Groundbreaking new literature has demonstrated that this is a reality. Fragments of fetal DNA, or cell free DNA, are found in maternal blood as early as 5 weeks after conception. These fragments can be analyzed and used for prenatal genetic testing. This will undoubtedly revolutionize genetic testing, including gender identification, as we see it today.
Companies are now offering kits, sold over the internet, that can be used to obtain this information. These kits are able to pick up, from the plasma of pregnant women, the presence or absence of fragments of DNA from the fetus, which contain the Y chromosome. This Y chromosome determines if the child they are carrying is a male fetus.
Currently, this testing is not routinely done in the obstetricians office. Testing has not been officially approved by CLIA (Clinical Laboratory Improvement Amendments). Patients must find sources from the internet. There is no insurance reimbursement for these tests.
The advantages of having information about fetal DNA at such an early stage is tremendous. Parents can now screen for certain disorders that are specifically linked to a particular gender at a much earlier stage of pregnancy, in a reliable , safe, cheap, quick non-invasive fashion. Examples of diseases that can be
detected include Hemophilia, Duchennes muscular dystrophy and congenital adrenal hyperplasia. Paternity testing, Rh blood group typing, and fetal sex can also be accomplished through this testing.
During routine prenatal care, obstetricians routinely screen all pregnant women for chromosomal abnormalities. In particular, high risk women are considered to be:
• Those over the age of 35
• Any women with a family history or previous pregnancy with a genetic disorder
• Any pregnancy with a structural defect found on ultrasound or thickened nuchal region
• Abnormal maternal blood screening (alphafetoprotein testing and other biochemical markers).
For a woman carrying a gene for a sex linked disorder, it is common to undergo a procedure to determine the sex of the baby thereby determining if the unborn child will have the designated affliction. Commonly, a chorionic villus biopsy is performed, in which a small biopsy of the placenta is removed vaginally, at about 10 through 13 weeks, and chromosomal determinations are made. Alternatively, a woman can undergo an amniocentesis, usually performed at about 16 weeks. Both amniocentesis and chorionic villus sampling procedures have been associated with pregnancy loss. Ultrasound alone can be used to determine fetal sex non-invasively, but usually no earlier than 11 to 14 weeks, with about 86% accuracy at that time. The ability now to obtain information as early as 7 weeks, accurately, and noninvasively can be of tremendous clinical use. Finding a male fetus would qualify a patient for later invasive testing for the particular disorder, whereas finding out that a female fetus exists would obviate the need to take any further risk of testing for a sex linked disorder.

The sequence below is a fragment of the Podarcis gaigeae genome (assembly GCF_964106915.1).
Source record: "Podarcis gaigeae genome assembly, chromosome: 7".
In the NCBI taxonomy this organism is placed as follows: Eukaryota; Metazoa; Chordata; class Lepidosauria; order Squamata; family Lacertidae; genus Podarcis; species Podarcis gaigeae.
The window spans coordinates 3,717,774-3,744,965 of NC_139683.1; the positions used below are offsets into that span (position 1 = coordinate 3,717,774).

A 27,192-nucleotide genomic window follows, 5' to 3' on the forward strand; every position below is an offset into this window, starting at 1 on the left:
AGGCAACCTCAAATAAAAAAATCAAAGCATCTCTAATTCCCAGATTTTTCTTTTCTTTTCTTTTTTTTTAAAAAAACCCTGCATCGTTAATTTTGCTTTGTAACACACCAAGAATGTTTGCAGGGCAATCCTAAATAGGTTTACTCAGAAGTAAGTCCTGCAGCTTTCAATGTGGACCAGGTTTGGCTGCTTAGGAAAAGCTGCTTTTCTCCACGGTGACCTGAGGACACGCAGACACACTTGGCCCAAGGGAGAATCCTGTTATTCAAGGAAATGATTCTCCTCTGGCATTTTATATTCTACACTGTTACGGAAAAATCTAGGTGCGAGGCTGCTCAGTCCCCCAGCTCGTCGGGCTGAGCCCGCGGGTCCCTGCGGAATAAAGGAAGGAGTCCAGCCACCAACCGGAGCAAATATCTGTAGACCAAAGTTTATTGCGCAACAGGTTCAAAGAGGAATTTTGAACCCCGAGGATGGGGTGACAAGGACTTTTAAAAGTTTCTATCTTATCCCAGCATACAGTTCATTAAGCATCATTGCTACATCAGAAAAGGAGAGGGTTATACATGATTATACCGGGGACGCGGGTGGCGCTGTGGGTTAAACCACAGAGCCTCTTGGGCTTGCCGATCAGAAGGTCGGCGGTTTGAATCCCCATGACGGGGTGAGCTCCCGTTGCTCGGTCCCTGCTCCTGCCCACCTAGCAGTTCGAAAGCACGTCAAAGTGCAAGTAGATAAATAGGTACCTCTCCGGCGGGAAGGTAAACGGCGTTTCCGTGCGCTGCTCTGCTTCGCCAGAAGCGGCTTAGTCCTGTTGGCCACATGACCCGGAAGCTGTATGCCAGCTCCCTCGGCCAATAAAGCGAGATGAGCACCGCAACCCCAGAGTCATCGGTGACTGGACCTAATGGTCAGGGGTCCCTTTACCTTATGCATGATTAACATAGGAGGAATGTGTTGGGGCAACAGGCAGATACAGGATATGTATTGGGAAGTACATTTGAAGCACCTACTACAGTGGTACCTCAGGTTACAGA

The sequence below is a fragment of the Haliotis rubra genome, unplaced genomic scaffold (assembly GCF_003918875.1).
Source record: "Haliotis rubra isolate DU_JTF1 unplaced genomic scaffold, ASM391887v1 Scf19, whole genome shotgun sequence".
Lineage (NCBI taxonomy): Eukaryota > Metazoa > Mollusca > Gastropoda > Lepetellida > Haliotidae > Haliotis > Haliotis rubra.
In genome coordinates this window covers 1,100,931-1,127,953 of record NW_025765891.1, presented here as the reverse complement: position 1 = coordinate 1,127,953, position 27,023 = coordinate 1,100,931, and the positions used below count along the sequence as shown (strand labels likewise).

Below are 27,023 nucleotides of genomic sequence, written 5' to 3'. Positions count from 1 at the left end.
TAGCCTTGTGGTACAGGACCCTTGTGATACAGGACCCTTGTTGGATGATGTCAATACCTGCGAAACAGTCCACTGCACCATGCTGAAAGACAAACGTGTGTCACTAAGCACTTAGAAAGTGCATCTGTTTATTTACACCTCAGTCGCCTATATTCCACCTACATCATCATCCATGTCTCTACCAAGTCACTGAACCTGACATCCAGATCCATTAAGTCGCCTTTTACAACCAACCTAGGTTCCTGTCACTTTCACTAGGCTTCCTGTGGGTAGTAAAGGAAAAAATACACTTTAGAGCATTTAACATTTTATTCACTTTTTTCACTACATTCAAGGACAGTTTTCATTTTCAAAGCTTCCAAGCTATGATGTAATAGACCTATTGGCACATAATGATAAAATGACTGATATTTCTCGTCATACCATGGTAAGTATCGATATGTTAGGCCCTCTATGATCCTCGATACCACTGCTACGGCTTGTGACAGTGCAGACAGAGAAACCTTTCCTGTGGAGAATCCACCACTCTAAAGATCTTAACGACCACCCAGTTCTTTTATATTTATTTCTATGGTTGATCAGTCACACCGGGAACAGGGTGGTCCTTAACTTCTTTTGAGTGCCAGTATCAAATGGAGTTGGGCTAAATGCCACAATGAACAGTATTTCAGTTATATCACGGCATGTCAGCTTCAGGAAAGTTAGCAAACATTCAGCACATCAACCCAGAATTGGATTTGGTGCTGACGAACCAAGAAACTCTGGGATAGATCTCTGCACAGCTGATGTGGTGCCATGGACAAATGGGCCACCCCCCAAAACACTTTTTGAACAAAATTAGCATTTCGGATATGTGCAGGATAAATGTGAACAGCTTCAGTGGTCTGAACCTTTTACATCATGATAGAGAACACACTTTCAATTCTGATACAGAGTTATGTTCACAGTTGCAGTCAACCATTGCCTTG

Further research can be expected in the future to produce other tests that will allow prenatal diagnoses of other chromosomal abnormalities and genetic disorders, all non-invasively. These routine tests will probably be incorporated by obstetricians in prenatal care of all pregnant women. Learning ways to distinguish fetal cells from maternal cells accurately is the real challenge. What types of concerns exist with this test?
New technology is always fraught with ethical, social, and cultural issues. Guidelines should be established to use information for clinical reasons and not for patient decision-making as to whether to electively terminate a pregnancy in an attempt to “balance a family.” The ability to map the entire fetal genome using this fetal DNA exists. Will people have the ability to screen for insignificant fetal traits and will personal values be the guidelines for a decision on terminating a pregnancy? Should there be government intervention regulating the use of this kind of testing? Should it be up to the medical provider to make the decision on who qualifies for testing and obtaining this kind of information. Many questions remain to be answered. Should this testing be commercially available to all consumers or should it be restricted to only those determined to be high risk for a sex-linked disorder? Is this a medical issue, a legal issue, a moral and ethical issue – or all of the above?
Feel free to respond with your opinions.